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Classical Music Lapbook


Music -- the often overlooked art

Music is one of those topics that we homeschool moms know we should teach our children. But whether it's because of our own lack of knowledge, a tight homeschool budget, or just a crowded schedule, music study often gets pushed to the back burner.

This information will help you painlessly educate your children about classical music through a unit study or lapbook approach.


A Plan for Teaching Music

I have chosen to home educate my daughter with a Charlotte Mason (CM) style. The CM way to study a composer is amazingly simple!

CM recommended studying one composer in depth for one entire academic term (6-12 weeks). You simply expose your children to that artist's music over and over during that term so that they come to associate the pieces with that artist. The listening can happen anywhere, anytime -- while doing household chores, while on the road, while playing. Additionally, you can read a good biography about the composer. That's it!

Learn About the Orchestra

Before you dive into a study of a composer, you may want to back up and learn a bit about musical instruments and the orchestra. This can be a really fun unit study for all of your children, no matter how old they are! There are many great resources online for learning about the orchestra -- printables, games, and recordings.

A classic tool for learning the instruments is Peter and the Wolf, a musical composition with narration to explain the story told through the music. Kiddie Records has converted old records into MP3 formats. You can listen to Peter and the Wolf there for free! This teacher's guide from the Dallas Symphony Orchestra is excellent.

Free Resources for Learning About the Orchestra

These fantastic links all deal with the orchestra -- instrument families, orchestra seating charts, sounds the instruments make, etc.

Online Games - about the instruments of the orchestra

These are really fun online games that will teach your children the instruments of the orchestra as they play.

  • Instruments of the Orchestra
    An online game of matching the instrument to its sound.
  • The Young Person's Guide to the Orchestra
    by Benjamin Britten for the Weill Music Institute at Carnegie Hall. This online game is amazing -- both fun and educational. If you log in, you can return later and contine the same game. Children ages 8 and above could probably play alone. Younger c

Listen Online

  • Classics for Kids
    This is an excellent radio program about many composers, types of music, instruments, etc. Look in the archives of past shows for something that interests you. This truly could be the foundation of your music study as you learn about each composer an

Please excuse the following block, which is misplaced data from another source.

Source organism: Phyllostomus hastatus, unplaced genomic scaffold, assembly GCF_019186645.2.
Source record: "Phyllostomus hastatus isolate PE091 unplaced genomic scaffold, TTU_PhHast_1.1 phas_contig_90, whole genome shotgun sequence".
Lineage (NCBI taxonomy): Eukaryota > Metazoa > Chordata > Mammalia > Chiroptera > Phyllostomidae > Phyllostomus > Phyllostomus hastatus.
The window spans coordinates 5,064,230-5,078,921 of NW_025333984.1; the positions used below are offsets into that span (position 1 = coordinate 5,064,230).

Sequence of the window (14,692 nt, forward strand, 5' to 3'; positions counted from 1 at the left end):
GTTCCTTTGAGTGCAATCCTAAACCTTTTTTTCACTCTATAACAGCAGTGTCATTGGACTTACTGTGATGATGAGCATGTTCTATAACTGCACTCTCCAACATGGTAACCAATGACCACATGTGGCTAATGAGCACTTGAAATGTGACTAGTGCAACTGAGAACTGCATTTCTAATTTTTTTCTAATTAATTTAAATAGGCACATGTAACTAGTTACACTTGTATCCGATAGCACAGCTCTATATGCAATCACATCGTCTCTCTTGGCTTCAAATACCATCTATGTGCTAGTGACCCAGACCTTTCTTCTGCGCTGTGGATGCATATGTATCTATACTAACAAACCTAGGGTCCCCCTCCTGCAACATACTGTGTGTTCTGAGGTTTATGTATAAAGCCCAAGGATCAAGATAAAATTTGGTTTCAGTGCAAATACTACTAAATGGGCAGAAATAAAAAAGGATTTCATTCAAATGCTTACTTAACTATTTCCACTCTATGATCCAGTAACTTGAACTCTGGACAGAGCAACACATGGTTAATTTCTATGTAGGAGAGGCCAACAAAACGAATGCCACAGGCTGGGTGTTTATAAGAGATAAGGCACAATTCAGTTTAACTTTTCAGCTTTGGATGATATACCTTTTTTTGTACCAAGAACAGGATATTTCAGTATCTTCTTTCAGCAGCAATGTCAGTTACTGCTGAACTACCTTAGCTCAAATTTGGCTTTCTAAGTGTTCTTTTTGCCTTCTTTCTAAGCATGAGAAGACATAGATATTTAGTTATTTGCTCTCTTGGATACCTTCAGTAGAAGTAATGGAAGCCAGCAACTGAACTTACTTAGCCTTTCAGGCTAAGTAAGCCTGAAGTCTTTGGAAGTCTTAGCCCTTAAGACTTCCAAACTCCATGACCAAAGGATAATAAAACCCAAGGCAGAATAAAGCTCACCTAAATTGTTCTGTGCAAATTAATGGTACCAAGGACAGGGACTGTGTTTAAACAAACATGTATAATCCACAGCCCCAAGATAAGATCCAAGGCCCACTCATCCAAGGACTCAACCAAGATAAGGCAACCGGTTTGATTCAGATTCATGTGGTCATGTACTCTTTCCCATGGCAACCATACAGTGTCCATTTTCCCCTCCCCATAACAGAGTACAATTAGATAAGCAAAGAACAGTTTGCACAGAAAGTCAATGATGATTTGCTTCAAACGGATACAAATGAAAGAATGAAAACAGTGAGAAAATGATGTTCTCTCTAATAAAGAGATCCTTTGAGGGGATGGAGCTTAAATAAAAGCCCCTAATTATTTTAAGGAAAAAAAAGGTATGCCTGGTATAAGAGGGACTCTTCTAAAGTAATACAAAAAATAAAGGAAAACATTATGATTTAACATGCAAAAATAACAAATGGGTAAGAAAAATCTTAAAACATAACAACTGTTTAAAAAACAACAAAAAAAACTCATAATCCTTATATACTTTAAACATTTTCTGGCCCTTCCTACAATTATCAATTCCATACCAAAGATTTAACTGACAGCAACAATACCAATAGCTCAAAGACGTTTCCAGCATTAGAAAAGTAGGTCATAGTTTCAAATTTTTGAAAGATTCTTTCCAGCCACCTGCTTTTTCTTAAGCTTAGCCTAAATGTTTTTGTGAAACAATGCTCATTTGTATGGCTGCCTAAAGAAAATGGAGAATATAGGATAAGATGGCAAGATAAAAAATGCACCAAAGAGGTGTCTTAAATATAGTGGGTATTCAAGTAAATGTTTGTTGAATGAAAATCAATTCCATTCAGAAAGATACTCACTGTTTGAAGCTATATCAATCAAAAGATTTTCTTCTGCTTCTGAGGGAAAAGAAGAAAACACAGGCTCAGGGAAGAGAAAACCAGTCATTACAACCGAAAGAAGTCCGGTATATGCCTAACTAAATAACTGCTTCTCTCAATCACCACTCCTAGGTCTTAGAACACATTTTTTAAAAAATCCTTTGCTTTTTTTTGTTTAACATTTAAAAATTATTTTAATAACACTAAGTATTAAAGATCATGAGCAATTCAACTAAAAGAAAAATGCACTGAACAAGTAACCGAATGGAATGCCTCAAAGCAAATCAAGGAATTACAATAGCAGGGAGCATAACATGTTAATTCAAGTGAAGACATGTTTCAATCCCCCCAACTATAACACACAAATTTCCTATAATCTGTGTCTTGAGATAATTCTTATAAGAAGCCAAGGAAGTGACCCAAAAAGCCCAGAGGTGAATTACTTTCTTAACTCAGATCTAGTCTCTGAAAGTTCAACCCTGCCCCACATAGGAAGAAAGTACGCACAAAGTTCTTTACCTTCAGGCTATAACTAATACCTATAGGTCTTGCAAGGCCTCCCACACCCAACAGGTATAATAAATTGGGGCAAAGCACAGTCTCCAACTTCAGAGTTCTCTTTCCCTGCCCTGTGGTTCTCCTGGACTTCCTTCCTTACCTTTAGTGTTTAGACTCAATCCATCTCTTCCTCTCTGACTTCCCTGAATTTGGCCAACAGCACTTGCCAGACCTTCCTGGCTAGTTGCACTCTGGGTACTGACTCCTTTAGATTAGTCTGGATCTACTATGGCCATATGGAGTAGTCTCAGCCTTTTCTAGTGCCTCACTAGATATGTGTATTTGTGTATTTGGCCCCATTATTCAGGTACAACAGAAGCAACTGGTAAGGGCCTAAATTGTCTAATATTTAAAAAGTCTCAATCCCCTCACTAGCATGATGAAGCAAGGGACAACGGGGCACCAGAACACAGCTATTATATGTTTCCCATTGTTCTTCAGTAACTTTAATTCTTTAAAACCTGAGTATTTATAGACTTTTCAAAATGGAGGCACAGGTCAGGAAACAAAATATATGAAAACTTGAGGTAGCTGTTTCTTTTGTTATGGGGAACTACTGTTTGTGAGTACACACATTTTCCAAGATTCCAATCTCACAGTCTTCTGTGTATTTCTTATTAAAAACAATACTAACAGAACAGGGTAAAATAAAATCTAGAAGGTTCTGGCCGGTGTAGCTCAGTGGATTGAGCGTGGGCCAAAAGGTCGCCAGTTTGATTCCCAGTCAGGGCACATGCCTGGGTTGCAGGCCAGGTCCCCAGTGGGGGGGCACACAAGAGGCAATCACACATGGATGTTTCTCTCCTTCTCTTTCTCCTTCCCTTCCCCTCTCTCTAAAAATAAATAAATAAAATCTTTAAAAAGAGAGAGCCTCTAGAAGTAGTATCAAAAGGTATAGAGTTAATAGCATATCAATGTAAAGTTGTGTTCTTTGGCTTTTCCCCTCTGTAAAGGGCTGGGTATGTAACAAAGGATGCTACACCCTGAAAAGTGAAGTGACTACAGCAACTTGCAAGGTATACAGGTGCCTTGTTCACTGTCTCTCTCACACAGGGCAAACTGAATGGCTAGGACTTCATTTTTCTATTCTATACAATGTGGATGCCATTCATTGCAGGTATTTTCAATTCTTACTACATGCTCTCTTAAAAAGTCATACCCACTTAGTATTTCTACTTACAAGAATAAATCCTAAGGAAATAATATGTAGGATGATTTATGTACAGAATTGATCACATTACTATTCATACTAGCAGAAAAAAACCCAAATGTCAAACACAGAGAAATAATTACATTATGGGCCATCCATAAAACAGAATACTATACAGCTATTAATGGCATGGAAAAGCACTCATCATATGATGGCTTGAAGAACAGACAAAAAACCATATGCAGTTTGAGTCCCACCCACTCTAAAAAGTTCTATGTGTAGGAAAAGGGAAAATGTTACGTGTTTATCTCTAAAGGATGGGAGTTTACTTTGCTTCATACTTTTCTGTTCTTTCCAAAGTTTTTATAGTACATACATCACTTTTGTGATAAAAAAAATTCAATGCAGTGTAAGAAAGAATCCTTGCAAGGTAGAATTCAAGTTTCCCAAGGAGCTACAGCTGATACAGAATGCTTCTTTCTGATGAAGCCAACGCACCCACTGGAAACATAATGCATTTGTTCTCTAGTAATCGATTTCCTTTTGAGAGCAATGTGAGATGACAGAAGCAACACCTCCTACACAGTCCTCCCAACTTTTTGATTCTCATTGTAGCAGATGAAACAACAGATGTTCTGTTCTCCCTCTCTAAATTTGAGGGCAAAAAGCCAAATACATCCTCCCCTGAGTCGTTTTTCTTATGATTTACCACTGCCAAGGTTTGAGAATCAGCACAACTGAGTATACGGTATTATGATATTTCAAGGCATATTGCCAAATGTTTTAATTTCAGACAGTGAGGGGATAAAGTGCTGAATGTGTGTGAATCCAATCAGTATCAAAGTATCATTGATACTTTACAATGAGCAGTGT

• Kiddie Records
    Look in 2005 March week 10 for Rusty in Orchestraville -- a great old record converted into MP3 format! It's adorable!
  • Opera for Everyone
    Free MP3 downloads of four famous operas. Best of all, there are commentary audio clips that explain what you are about to hear in each section!
  • Musopen
    A small collection of music files in the public domain. Search by style or composer.
  • Classical MP3 Files
    Another small collection of free MP3 music files of many of the most famous composers.

More Music Lapbook Images

Notebooking Pages - free printables


If notebooking is something you use in your homeschool, you'll want to download these free notebooking pages. Use them during your music study to record biographical information about the composers or to write descriptions of the music you hear. Or create your own notebooking pages with the graphics and images linked above.

  • Homeschool With Index Cards Notebooking Forms
    Look for the Classical Music Listening Guide; it's a free PDF notebooking page.
  • Famous Musician Biography Pages
    Here you can find free notebooking pages in three different formats for these composers -- Ludwig van Beethoven, Johann Sebastian Bach, Wolfgang Amadeus Mozart, (Franz) Joseph Haydn, Wilhelm Richard Wagner, Antonio Lucio Vivaldi, Pyotr Ilyich Tchaiko

Baroque Period - Vivaldi, Handel, and Bach

Baroque music is very rich and textured, especially in comparison with the music that came before it. During the Baroque Period, both opera and the orchestra came into being. Three of the most important contributors to music at this time were Vivaldi, Handel, and Bach.

Music of the Baroque Period


Learn about Baroque Composers

Make your composer study come alive with a more narrative approach found in these excellent music resources.


Classical Period - Haydn, Mozart, and Beethoven

The Classical Period of music ranged from 1750 to 1820. The music had a considerably simpler texture that that of the Baroque Period. During this time, Mozart and Haydn developed the grand forms of symphony, opera, string quartet, and concerto.

Music of the Classical Period


Romantic Period - Mendelssohn, Schubert, Tchaikovsky

The Romantic Period saw the development of telling a story through musical compositions. Composers began to express their cultural identity through their music by adding elements of folk songs into symphonies.Many new instruments became part of the orchestra during this time as well.The Romantic era was a golden age for virtuoso performers, so much of the music is very demanding in its technical execution.

Music from the Romantic Period

Learn About Romantic Composers


Modern Period - Gershwin, Copeland

  • The Aaron Copland Collection
    Resources about Copland from the American Library of Congress. A timeline, musical sketches, photographs, and more.
  • Arts Alive
    Look for the Complete Composers' Life and Times. There is a PDF about Gershwin.

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